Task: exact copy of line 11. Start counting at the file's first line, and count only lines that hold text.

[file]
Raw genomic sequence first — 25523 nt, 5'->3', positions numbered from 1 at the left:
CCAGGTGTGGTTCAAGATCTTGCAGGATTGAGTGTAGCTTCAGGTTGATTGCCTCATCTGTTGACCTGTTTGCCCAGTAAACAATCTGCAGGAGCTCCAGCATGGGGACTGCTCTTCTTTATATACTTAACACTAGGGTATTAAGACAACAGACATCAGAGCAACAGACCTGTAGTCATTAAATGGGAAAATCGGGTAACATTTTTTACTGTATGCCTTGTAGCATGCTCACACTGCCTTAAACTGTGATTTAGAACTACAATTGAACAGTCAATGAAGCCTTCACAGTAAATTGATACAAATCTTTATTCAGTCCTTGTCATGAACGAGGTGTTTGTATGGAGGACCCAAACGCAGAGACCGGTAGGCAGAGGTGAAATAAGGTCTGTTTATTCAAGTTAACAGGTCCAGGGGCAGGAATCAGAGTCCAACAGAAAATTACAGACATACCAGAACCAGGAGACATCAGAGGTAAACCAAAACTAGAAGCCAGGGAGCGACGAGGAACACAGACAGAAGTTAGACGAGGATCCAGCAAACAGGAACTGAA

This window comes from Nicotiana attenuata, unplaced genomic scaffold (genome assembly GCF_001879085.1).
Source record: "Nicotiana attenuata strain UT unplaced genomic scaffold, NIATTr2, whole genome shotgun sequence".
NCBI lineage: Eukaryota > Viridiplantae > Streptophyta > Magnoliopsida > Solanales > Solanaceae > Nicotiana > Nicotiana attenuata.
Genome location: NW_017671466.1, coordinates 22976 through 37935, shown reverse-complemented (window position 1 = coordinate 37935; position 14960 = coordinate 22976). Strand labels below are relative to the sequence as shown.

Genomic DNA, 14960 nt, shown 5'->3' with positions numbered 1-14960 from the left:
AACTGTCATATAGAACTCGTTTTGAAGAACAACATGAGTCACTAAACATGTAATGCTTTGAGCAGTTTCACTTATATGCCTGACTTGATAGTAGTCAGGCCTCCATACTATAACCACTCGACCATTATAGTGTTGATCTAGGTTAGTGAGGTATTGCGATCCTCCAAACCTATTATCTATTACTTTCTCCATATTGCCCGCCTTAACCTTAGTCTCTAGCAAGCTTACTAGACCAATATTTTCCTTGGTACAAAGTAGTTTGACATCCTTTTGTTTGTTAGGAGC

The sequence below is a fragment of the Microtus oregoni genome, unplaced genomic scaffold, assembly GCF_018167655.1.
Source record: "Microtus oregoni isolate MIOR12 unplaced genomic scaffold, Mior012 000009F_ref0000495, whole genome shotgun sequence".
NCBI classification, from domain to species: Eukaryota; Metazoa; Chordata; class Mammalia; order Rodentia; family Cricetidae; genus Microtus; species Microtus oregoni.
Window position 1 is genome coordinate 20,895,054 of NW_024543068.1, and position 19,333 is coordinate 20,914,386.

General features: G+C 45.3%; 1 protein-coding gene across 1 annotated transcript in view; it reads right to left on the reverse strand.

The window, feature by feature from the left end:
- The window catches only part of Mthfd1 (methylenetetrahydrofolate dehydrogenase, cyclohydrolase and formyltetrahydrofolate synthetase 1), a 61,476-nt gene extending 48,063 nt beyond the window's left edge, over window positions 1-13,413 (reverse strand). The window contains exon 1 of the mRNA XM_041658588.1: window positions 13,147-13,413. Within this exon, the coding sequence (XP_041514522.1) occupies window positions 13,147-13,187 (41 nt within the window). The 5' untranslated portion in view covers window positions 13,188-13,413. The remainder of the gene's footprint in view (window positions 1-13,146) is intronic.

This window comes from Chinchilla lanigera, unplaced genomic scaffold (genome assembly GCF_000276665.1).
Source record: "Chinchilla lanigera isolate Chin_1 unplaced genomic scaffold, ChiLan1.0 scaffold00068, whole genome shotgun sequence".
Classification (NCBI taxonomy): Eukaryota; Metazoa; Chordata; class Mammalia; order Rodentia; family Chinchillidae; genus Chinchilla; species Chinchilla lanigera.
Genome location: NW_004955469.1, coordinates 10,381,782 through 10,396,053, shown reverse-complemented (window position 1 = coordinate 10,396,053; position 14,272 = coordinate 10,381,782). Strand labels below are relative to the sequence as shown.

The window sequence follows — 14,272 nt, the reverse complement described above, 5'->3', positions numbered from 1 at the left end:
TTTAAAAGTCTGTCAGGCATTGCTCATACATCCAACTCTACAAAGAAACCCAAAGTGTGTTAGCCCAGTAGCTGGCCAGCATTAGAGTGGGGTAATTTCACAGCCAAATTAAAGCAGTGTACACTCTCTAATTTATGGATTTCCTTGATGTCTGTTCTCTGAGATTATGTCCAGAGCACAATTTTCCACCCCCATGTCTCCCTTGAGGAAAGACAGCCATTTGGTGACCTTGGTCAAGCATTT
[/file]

NCBI classification, from domain to species: Eukaryota; Metazoa; Chordata; class Mammalia; order Rodentia; family Cricetidae; genus Microtus; species Microtus oregoni.